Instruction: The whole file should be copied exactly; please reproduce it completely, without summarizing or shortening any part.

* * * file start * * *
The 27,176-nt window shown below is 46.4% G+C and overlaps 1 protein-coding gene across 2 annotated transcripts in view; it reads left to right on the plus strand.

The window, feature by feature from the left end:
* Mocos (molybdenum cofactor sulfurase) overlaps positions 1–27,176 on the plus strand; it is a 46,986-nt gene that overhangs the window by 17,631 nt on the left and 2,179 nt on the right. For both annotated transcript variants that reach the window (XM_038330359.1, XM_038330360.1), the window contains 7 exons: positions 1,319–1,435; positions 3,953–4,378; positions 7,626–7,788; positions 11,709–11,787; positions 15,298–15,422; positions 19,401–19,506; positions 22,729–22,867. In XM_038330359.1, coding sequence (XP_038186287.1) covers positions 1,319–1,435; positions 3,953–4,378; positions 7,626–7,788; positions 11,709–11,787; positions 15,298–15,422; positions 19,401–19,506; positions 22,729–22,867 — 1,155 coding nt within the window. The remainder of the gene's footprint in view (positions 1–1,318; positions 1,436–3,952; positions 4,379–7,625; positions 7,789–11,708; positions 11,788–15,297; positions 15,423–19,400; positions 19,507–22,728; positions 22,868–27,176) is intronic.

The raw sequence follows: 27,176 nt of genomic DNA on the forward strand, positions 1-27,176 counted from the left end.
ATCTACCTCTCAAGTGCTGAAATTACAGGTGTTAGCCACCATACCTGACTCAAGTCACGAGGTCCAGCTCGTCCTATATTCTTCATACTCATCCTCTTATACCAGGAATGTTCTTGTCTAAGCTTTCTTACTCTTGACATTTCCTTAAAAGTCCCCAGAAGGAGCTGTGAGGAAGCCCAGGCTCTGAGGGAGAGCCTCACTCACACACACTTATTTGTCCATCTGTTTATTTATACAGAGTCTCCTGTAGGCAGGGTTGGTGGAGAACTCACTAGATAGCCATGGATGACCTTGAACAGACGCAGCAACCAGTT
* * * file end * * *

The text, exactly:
The 27,176-nt window shown below is 46.4% G+C and overlaps 1 protein-coding gene across 2 annotated transcripts in view; it reads left to right on the plus strand.

The window, feature by feature from the left end:
* Mocos (molybdenum cofactor sulfurase) overlaps positions 1–27,176 on the plus strand; it is a 46,986-nt gene that overhangs the window by 17,631 nt on the left and 2,179 nt on the right. For both annotated transcript variants that reach the window (XM_038330359.1, XM_038330360.1), the window contains 7 exons: positions 1,319–1,435; positions 3,953–4,378; positions 7,626–7,788; positions 11,709–11,787; positions 15,298–15,422; positions 19,401–19,506; positions 22,729–22,867. In XM_038330359.1, coding sequence (XP_038186287.1) covers positions 1,319–1,435; positions 3,953–4,378; positions 7,626–7,788; positions 11,709–11,787; positions 15,298–15,422; positions 19,401–19,506; positions 22,729–22,867 — 1,155 coding nt within the window. The remainder of the gene's footprint in view (positions 1–1,318; positions 1,436–3,952; positions 4,379–7,625; positions 7,789–11,708; positions 11,788–15,297; positions 15,423–19,400; positions 19,507–22,728; positions 22,868–27,176) is intronic.

The raw sequence follows: 27,176 nt of genomic DNA on the forward strand, positions 1-27,176 counted from the left end.
ATCTACCTCTCAAGTGCTGAAATTACAGGTGTTAGCCACCATACCTGACTCAAGTCACGAGGTCCAGCTCGTCCTATATTCTTCATACTCATCCTCTTATACCAGGAATGTTCTTGTCTAAGCTTTCTTACTCTTGACATTTCCTTAAAAGTCCCCAGAAGGAGCTGTGAGGAAGCCCAGGCTCTGAGGGAGAGCCTCACTCACACACACTTATTTGTCCATCTGTTTATTTATACAGAGTCTCCTGTAGGCAGGGTTGGTGGAGAACTCACTAGATAGCCATGGATGACCTTGAACAGACGCAGCAACCAGTT